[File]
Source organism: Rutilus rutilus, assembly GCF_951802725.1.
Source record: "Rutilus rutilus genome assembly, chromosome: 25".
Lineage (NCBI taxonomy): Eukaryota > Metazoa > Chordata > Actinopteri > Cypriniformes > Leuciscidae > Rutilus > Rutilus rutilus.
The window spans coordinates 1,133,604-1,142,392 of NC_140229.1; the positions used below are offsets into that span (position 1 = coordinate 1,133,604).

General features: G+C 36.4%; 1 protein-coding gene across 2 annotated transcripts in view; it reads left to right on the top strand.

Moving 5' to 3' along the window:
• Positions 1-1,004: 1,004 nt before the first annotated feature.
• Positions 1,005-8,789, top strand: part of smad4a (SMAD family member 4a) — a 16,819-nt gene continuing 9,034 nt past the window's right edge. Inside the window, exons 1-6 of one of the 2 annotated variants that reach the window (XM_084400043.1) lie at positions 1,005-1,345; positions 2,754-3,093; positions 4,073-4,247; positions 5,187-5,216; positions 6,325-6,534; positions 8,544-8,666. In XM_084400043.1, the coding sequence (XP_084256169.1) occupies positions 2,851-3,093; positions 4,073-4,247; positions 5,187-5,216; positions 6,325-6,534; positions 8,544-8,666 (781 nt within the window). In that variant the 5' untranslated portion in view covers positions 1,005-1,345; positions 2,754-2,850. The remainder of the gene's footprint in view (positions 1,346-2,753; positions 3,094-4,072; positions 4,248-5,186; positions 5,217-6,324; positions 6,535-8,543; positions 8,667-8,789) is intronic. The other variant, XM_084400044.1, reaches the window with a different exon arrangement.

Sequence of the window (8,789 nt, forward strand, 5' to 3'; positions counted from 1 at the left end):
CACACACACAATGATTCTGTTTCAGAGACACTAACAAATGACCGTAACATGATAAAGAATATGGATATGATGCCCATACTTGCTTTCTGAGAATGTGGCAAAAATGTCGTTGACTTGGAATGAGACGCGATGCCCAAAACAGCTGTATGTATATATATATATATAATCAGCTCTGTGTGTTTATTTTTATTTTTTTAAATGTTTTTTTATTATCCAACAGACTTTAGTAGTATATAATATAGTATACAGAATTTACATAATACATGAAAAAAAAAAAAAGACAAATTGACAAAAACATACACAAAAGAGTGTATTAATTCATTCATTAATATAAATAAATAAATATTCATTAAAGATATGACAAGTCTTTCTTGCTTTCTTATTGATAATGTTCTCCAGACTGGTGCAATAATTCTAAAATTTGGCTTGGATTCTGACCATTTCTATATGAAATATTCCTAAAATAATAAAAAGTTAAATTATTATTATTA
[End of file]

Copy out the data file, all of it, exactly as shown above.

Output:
Source organism: Rutilus rutilus, assembly GCF_951802725.1.
Source record: "Rutilus rutilus genome assembly, chromosome: 25".
Lineage (NCBI taxonomy): Eukaryota > Metazoa > Chordata > Actinopteri > Cypriniformes > Leuciscidae > Rutilus > Rutilus rutilus.
The window spans coordinates 1,133,604-1,142,392 of NC_140229.1; the positions used below are offsets into that span (position 1 = coordinate 1,133,604).

General features: G+C 36.4%; 1 protein-coding gene across 2 annotated transcripts in view; it reads left to right on the top strand.

Moving 5' to 3' along the window:
• Positions 1-1,004: 1,004 nt before the first annotated feature.
• Positions 1,005-8,789, top strand: part of smad4a (SMAD family member 4a) — a 16,819-nt gene continuing 9,034 nt past the window's right edge. Inside the window, exons 1-6 of one of the 2 annotated variants that reach the window (XM_084400043.1) lie at positions 1,005-1,345; positions 2,754-3,093; positions 4,073-4,247; positions 5,187-5,216; positions 6,325-6,534; positions 8,544-8,666. In XM_084400043.1, the coding sequence (XP_084256169.1) occupies positions 2,851-3,093; positions 4,073-4,247; positions 5,187-5,216; positions 6,325-6,534; positions 8,544-8,666 (781 nt within the window). In that variant the 5' untranslated portion in view covers positions 1,005-1,345; positions 2,754-2,850. The remainder of the gene's footprint in view (positions 1,346-2,753; positions 3,094-4,072; positions 4,248-5,186; positions 5,217-6,324; positions 6,535-8,543; positions 8,667-8,789) is intronic. The other variant, XM_084400044.1, reaches the window with a different exon arrangement.

Sequence of the window (8,789 nt, forward strand, 5' to 3'; positions counted from 1 at the left end):
CACACACACAATGATTCTGTTTCAGAGACACTAACAAATGACCGTAACATGATAAAGAATATGGATATGATGCCCATACTTGCTTTCTGAGAATGTGGCAAAAATGTCGTTGACTTGGAATGAGACGCGATGCCCAAAACAGCTGTATGTATATATATATATATAATCAGCTCTGTGTGTTTATTTTTATTTTTTTAAATGTTTTTTTATTATCCAACAGACTTTAGTAGTATATAATATAGTATACAGAATTTACATAATACATGAAAAAAAAAAAAAGACAAATTGACAAAAACATACACAAAAGAGTGTATTAATTCATTCATTAATATAAATAAATAAATATTCATTAAAGATATGACAAGTCTTTCTTGCTTTCTTATTGATAATGTTCTCCAGACTGGTGCAATAATTCTAAAATTTGGCTTGGATTCTGACCATTTCTATATGAAATATTCCTAAAATAATAAAAAGTTAAATTATTATTATTA